Doug's Diggings: New photos of '65 flood
The Star-Observer ran a few historic photos this spring regarding the 1965 flood. The flood, of course, was the worst ever recorded in Hudson, cresting between 694 and 695 feet. What that means is that the river was 20 feet over its normal level of 675 feet.
What do some of those numbers mean? To cover the Dike Road takes a water level of 691 feet. To reach the top of the Mallalieu Dam takes a water level of 688.3 feet. In 1965, that meant a backup into the Mallalieu of six feet. Not only were people sandbagging along the St. Croix, but also attempted to keep the water out of homes on the Mallalieu. That involved efforts on both sides of the Mallalieu (North Hudson and Hudson), including Prohl's Point in Hudson.
After running the flood photos, I got a call from Jim King of North Hudson. Jim said he had taken slides of the 1965 flood. At the time, the longtime resident was serving in the National Guard and was called upon to assist with the effort to hold back the flood waters.
As it turns out, Jim had shots of the flood that I have not seen before.
Of course, I remember the flood well. Being a high school junior I was involved in the sandbag efforts in the area, and also got a summer job out of the process. A government flood cleanup effort meant summer jobs for many teens in the day.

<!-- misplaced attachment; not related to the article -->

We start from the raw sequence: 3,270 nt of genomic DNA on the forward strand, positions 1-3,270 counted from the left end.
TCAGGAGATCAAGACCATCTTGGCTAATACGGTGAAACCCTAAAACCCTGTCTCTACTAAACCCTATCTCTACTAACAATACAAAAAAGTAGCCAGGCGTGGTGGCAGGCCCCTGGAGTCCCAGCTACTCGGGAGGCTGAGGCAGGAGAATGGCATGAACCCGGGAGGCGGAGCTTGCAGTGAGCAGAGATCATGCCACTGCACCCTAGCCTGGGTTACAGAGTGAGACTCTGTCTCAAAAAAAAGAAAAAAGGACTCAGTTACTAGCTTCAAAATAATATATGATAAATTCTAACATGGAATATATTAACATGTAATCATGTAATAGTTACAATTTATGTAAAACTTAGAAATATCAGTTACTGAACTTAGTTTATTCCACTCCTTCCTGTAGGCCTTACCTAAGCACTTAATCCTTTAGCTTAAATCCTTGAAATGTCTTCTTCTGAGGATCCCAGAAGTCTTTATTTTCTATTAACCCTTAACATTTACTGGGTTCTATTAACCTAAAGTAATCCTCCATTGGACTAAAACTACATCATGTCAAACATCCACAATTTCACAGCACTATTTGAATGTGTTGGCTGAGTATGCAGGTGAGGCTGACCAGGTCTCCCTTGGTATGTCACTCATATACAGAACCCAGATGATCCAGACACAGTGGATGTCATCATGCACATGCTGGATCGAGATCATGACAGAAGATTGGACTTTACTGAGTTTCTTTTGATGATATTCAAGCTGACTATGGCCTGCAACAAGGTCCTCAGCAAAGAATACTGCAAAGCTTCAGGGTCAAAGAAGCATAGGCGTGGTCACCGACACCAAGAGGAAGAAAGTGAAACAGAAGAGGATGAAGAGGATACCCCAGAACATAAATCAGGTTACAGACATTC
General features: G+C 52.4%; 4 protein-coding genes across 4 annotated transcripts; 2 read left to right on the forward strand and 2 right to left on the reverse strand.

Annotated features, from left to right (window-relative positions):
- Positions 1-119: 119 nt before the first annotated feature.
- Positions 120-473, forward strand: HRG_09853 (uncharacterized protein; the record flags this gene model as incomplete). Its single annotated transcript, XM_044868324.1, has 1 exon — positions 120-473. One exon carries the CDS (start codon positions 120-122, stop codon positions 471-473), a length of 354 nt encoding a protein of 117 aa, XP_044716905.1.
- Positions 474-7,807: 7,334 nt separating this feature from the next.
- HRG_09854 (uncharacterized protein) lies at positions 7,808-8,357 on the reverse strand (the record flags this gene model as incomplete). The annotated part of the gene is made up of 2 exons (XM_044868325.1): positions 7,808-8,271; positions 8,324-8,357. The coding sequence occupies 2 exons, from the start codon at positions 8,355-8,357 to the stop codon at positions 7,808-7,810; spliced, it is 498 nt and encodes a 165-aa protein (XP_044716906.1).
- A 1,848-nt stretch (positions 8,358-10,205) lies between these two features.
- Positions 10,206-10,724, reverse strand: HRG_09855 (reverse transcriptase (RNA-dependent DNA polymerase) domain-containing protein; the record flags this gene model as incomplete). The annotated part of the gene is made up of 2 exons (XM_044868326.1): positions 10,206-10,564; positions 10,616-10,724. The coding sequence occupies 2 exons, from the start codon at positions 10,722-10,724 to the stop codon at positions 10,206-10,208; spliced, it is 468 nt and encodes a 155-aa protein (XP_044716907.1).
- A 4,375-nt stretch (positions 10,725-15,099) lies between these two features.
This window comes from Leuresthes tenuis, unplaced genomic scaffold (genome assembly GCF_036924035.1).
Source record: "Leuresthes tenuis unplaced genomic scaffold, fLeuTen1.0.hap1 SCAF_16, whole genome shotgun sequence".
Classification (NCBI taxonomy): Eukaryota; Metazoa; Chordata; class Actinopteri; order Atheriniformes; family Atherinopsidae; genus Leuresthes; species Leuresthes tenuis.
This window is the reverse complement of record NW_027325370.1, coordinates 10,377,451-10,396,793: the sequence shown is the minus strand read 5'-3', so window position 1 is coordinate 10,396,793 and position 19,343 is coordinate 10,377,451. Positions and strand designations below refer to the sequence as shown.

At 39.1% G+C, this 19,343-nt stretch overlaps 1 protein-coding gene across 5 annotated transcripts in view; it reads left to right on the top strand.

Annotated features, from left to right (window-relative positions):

Of course, most of the actual flood cleanup was completed fairly quickly. Much of the rest of the summer was spent doing other work around town, like cleaning all the brush off the dike road, trimming trees and brush along both the St. Croix and Mallalieu, etc.
I don't remember a lot about the program, only that workers were divided into groups of 10. Each group had an adult supervisor. The bigwig, at least in the Hudson area, was a fellow named Stenberg (I think). Everybody got extremely busy any time a group saw his car pulling up to a site. In reality, most teens worked hard all summer. There wasn't much goofing around on our crew.
In 1965, there was more damage than there would be today. There were homes along First Street across from what is now the boat launch parking lot. The United Refrigerator plant was near the dike road where the band shell and park is now located. The United plant also sat much lower than the ground today. The plant was probably 6 or 8 feet below the Dike Road. Since the water went about three feet over the Dike Road in '65, it took a massive effort to save the facility.
Jim's photos provide another look at the record flood from 1965 -- 48 years ago.